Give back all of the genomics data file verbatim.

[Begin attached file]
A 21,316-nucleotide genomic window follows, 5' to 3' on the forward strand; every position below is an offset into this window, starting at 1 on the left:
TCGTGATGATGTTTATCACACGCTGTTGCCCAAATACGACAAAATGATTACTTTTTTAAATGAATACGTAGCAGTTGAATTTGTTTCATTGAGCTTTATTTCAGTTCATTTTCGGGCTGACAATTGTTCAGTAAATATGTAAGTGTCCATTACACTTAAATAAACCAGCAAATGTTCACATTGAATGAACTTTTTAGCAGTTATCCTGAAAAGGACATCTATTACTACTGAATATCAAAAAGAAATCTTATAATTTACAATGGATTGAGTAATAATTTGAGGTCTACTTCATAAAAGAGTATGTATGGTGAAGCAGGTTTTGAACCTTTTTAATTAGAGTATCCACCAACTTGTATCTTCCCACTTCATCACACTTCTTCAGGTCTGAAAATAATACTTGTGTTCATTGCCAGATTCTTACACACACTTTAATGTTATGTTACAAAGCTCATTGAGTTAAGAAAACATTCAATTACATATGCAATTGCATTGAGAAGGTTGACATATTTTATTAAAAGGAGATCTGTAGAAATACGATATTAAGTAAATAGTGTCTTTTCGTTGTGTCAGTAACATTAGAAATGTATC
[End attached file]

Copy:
A 21,316-nucleotide genomic window follows, 5' to 3' on the forward strand; every position below is an offset into this window, starting at 1 on the left:
TCGTGATGATGTTTATCACACGCTGTTGCCCAAATACGACAAAATGATTACTTTTTTAAATGAATACGTAGCAGTTGAATTTGTTTCATTGAGCTTTATTTCAGTTCATTTTCGGGCTGACAATTGTTCAGTAAATATGTAAGTGTCCATTACACTTAAATAAACCAGCAAATGTTCACATTGAATGAACTTTTTAGCAGTTATCCTGAAAAGGACATCTATTACTACTGAATATCAAAAAGAAATCTTATAATTTACAATGGATTGAGTAATAATTTGAGGTCTACTTCATAAAAGAGTATGTATGGTGAAGCAGGTTTTGAACCTTTTTAATTAGAGTATCCACCAACTTGTATCTTCCCACTTCATCACACTTCTTCAGGTCTGAAAATAATACTTGTGTTCATTGCCAGATTCTTACACACACTTTAATGTTATGTTACAAAGCTCATTGAGTTAAGAAAACATTCAATTACATATGCAATTGCATTGAGAAGGTTGACATATTTTATTAAAAGGAGATCTGTAGAAATACGATATTAAGTAAATAGTGTCTTTTCGTTGTGTCAGTAACATTAGAAATGTATC